• Half of the total cost will be supported by World Bank as a loan.
    • It has four components:
      1. decision support tools for groundwater management;
      2. state specific institutional and legal framework for sustainable groundwater management;
      3. enhance groundwater recharge and improve water use efficiency; and
      4. strengthening community-based institutions to foster management
    • It consists of two Results Areas that aim to capture the Scheme’s four components.
    • Improved planning and implementation of groundwater management interventions through community-led Water Security Plans (WSPs)
    • Strengthened institutional framework and effective groundwater data monitoring and disclosure
    • Potential investment categories will be excluded from NGMIP. These include:
      1. construction of major dams and new large scale irrigation systems; and
      2. major industrial wastewater collection, treatment and recharge systems through injection.

 

OTHER SCHEMES/INITIATIVES

Schemes/Initiatives

Objective & Feature

 

NAQUIM

(National Aquifer Mapping         and Management)

 

  • The primary objective of the Aquifer Mapping Exercise can be summed up as “Know your Aquifer, Manage your Aquifer”.
  • This program was initiated to map aquifers through advanced techniques. This will help in managing Aquifer recharge, river bank filtration and identification of critically stressed blocks as well as identification of contaminated blocks. 
  • It can help integrate ground water availability with ground water accessibility and quality aspects. This is the largest component of National Ground Water Management Improvement Program (NGMIP).
  • The Department of Water Resources is implementing the National Aquifer Mapping Programme. Associated institutions are the Central Ground Water Board, the National Geophysical Research Institute, the World Bank, DFID, and State Ground Water Departments.
 

Flood Management and Border Areas Programme (FMBAP)

 

  • Flood Management Programme (FMP)” and “River Management Activities & Works related to Border Areas (RMBA)” schemes have now been merged into single scheme.
 

India Water week 2019

 

  • Conceptualized and organized for the first time in 2012, the India Water Week is a regular forum where the Department of Water Resources, River Development & Ganga Rejuvenation discusses, talks, strategizes with eminent stakeholders through seminars, exhibitions and sessions to build public awareness, to get support to implement key strategies for conservation, preservation and optimum use of available water.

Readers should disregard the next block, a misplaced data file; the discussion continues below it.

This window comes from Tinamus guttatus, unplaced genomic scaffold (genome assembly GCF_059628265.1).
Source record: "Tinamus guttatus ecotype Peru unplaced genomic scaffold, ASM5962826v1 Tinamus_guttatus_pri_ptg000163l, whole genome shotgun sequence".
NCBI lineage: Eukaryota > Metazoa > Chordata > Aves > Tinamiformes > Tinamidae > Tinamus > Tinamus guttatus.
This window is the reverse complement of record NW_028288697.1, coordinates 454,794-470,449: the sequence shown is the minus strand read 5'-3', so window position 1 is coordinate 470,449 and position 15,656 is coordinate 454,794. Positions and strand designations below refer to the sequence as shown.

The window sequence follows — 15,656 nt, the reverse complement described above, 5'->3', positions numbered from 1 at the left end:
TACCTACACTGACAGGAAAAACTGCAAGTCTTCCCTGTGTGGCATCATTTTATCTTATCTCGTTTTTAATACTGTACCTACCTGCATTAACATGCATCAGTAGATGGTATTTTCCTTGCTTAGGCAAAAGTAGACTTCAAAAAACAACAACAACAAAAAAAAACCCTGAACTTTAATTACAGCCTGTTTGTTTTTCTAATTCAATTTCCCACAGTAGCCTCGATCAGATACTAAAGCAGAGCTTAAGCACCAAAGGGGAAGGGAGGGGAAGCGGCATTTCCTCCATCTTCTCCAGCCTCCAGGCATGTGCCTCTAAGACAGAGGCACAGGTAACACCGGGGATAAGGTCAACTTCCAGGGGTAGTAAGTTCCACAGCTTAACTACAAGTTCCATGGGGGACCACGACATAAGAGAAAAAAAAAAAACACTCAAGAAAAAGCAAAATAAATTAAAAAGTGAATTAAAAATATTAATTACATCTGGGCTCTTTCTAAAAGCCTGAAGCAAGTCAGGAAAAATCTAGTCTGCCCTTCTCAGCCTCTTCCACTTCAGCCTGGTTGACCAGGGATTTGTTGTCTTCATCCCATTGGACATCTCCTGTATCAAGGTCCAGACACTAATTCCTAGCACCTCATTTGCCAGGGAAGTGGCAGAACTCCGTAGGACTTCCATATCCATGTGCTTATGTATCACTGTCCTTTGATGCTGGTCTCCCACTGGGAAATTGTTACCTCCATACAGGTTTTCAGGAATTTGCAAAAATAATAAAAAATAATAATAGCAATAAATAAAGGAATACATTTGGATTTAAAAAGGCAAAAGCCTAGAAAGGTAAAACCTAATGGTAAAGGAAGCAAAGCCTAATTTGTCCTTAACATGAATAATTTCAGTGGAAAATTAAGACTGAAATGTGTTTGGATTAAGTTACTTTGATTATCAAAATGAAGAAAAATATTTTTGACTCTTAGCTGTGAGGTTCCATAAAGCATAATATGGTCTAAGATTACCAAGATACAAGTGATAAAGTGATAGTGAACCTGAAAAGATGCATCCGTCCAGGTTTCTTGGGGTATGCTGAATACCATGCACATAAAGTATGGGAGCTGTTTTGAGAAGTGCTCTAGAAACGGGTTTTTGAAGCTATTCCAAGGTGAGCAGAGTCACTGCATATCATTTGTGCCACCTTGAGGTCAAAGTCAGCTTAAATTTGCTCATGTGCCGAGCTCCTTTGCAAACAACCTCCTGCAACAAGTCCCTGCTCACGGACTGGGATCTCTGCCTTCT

• This is the sixth event of its kind with the theme “Water Cooperation – Coping with 21st Century Challenges” focusing on need and importance of water use across all sectors.
 

Water Resource Information System (WRIS)

 

  • India-WRIS WebGIS is a ‘Single Window’ solution for comprehensive and, authoritative data of India’s water resources along with allied natural resources in a standardized national GIS framework with tools to search, access, and analyze the data for Integrated Water Resources Management (IWRM).
  • The project has been jointly undertaken by CWC, Department of Water Resources under Ministry of Jal Shakti and NRSC, ISRO, DoS (Department of Space) in year 2009.
 

Central Ground Water Authority (CGWA)

 

  • Constituted under the Environmental (Protection) Act, 1986
  • Nodal Ministry – Department of Water Resources, River Development and Ganga Rejuvenation
  • Objective – Regulation and control of ground water development and management.
  • Can resort to penal actions and issue necessary regulatory directives.
 

Central Ground Water Board (CWGB)

 

  • National Apex Agency entrusted with the responsibilities of providing scientific inputs for management, exploration, monitoring, assessment, augmentation & regulation of ground water resources
  • Established in 1970
  • Nodal Ministry – Department of Water Resources, River Development and Ganga Rejuvenation
  • Objective
    • Developing and disseminating technology related to sustainable use of ground water.
    • Monitoring and implementing policies for the sustainable management of ground water resources. Estimating ground water resources.
 

Central Water Commission (CWC)

 

  • A premier Technical Organisation in the field of water resources.
  • Nodal Ministry – Department of Water Resources, River Development and
    Ganga Rejuvenation
  • Objective – Initiating and coordinating schemes for the conservation and utilisation of water resources in the country in collaboration with state governments; and monitoring water quality.
 

Protection of Majuli Island

 

  • This is a new scheme (2017) for protection of Majuli Island in Assam from flood and erosion of river Brahmaputra. The major components of the scheme include –
      • Bank revetment with geo bags filled with earth / sand for a reach length of 27 km in 14 locations
      • RCC porcupine works in 41 locations
      • Construction of a sluice and 
      • Construction of a Pilot channel for a length of 3.50 km.
  • This is an endeavour of Brahmaputra Board. The funding for the project would be from Ministry of DoNER. 

 

 

For Notes on Schemes of other department of Ministry of Jal Shakti i.e. Department of Drinking Water and Sanitation you can click here.

To read and learn about Government Schemes and Programs related to other Ministries,  Click Here.  (Notes on all Government Ministries Schemes and Programs)